Acute water shortage in coastal villages of Taluka Jati, Sujawal district, has made the life of people miserable with no hope or respite for them.
Around 300 villages, located alongside the coastal belt of the district, including Umer Boriyo, Allah Dino Malah, Shafi Dandal, Basariyo Themore, Juriyo Themore and others, are hit by an acute shortage of drinking as well as irrigation water.
The prevailing situation in tail-end areas of the district is forcing the locals to migrate to urban areas in search for water.
Almost every year, the coastal population faces a shortage of water with no effective strategy on the part of both federal and provincial governments.
Talking to Minute Mirror, the residents of calamity-hit villages said that almost every year, they face the same situation but none of the elected representatives nor the quarters concerned had ever turned up to devise an effective strategy against this protracted issue.
Allah Bachayo Dandal, a villager, told this scribe that all wells in nearby villages have dried up while reverse osmosis (RO) plants installed by the provincial government in 2013 are dysfunctional, forcing the people to fetch water from distant areas.
He accused the officials concerned of deliberately suspending water supply to the remote areas of the Taluka Jati to fulfill the need of influential landlords, who own large hectares of agricultural land and fish farms.
“The underground water has turned brackish but we are consuming it just to ensure our survival,” said Achar Themore, adding that the agricultural sector in coastal areas had also been adversely affected in the wake of water scarcity.
Social activist Adil Laghari said that irrigation officials had issued directives to local growers not to cultivate paddy as a majority of water channels, including Tengo Miner, Jati Miner, Mir Khan and Gungri, have dried up.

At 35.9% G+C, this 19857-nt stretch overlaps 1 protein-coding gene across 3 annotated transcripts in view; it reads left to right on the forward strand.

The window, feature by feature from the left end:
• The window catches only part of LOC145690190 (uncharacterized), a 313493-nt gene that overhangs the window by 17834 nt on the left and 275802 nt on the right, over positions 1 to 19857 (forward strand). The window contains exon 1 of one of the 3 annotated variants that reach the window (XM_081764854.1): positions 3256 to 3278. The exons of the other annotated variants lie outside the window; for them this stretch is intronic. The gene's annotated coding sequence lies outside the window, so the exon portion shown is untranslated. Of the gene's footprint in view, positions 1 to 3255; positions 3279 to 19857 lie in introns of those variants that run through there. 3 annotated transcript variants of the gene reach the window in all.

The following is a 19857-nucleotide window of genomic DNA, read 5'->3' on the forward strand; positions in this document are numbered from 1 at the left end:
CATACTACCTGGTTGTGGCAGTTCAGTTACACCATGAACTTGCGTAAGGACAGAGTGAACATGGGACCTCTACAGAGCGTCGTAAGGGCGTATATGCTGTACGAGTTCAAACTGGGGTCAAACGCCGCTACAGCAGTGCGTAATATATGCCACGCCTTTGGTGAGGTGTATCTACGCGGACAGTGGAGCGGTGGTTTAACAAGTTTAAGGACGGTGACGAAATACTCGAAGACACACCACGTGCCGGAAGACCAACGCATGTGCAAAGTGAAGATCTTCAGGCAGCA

Talking about the survey conducted by him, he said that almost all major water channels leading to the low-lying areas of district Sujawal are running dry with most of those filled with mud.
He said that hundreds of thousands of acres of coastal land had been washed away due to the scarcity of water. “Not only quality but quantity is also an issue. The law on climate change should be followed,” he opined.
An official of the District Irrigation Department, requesting anonymity, told this scribe that the water share for Sujawal district was not enough to cater for the need of such a huge population. Quoting the information received from the Kotri Barrage control room, he said that the shortage of irrigation water had risen to 48 percent in Sindh.
A similar situation persists in rural and urban areas of Thatta district where people were struggling to get water. They alleged that the tanker mafia was minting money from the people by taking advantage of the present situation.